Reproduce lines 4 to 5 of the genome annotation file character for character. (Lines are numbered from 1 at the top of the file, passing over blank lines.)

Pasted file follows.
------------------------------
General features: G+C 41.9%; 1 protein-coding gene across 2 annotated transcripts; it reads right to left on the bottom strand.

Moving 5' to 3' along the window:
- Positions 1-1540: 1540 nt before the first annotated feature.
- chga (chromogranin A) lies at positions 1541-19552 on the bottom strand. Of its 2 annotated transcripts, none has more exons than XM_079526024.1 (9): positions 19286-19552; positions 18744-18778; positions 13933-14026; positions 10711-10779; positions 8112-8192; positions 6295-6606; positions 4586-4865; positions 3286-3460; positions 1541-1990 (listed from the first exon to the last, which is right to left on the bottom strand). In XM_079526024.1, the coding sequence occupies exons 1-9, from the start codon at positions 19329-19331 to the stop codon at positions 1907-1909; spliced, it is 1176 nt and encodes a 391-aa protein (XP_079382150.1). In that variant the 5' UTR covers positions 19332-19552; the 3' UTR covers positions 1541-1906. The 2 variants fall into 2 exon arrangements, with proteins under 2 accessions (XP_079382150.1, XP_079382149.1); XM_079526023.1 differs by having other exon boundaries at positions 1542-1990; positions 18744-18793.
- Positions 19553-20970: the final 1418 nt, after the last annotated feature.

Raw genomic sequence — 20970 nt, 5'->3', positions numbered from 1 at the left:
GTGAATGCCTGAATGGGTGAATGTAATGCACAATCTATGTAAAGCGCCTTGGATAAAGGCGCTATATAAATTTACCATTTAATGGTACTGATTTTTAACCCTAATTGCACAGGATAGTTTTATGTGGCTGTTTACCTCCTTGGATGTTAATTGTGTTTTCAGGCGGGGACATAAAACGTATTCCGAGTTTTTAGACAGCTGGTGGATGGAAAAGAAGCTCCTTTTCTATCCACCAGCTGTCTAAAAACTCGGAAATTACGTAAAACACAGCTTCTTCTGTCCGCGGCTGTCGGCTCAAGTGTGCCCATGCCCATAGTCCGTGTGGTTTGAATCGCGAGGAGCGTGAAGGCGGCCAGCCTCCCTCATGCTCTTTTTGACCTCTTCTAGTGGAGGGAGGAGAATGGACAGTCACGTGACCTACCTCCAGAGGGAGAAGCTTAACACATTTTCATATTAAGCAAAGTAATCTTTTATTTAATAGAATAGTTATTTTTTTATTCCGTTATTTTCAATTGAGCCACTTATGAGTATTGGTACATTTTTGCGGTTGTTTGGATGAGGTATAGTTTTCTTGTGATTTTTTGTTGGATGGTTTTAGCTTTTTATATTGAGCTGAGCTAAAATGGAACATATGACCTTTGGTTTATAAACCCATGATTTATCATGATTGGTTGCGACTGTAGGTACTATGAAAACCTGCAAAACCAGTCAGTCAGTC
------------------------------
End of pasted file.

- chga (chromogranin A) lies at positions 1541-19552 on the bottom strand. Of its 2 annotated transcripts, none has more exons than XM_079526024.1 (9): positions 19286-19552; positions 18744-18778; positions 13933-14026; positions 10711-10779; positions 8112-8192; positions 6295-6606; positions 4586-4865; positions 3286-3460; positions 1541-1990 (listed from the first exon to the last, which is right to left on the bottom strand). In XM_079526024.1, the coding sequence occupies exons 1-9, from the start codon at positions 19329-19331 to the stop codon at positions 1907-1909; spliced, it is 1176 nt and encodes a 391-aa protein (XP_079382150.1). In that variant the 5' UTR covers positions 19332-19552; the 3' UTR covers positions 1541-1906. The 2 variants fall into 2 exon arrangements, with proteins under 2 accessions (XP_079382150.1, XP_079382149.1); XM_079526023.1 differs by having other exon boundaries at positions 1542-1990; positions 18744-18793.
- Positions 19553-20970: the final 1418 nt, after the last annotated feature.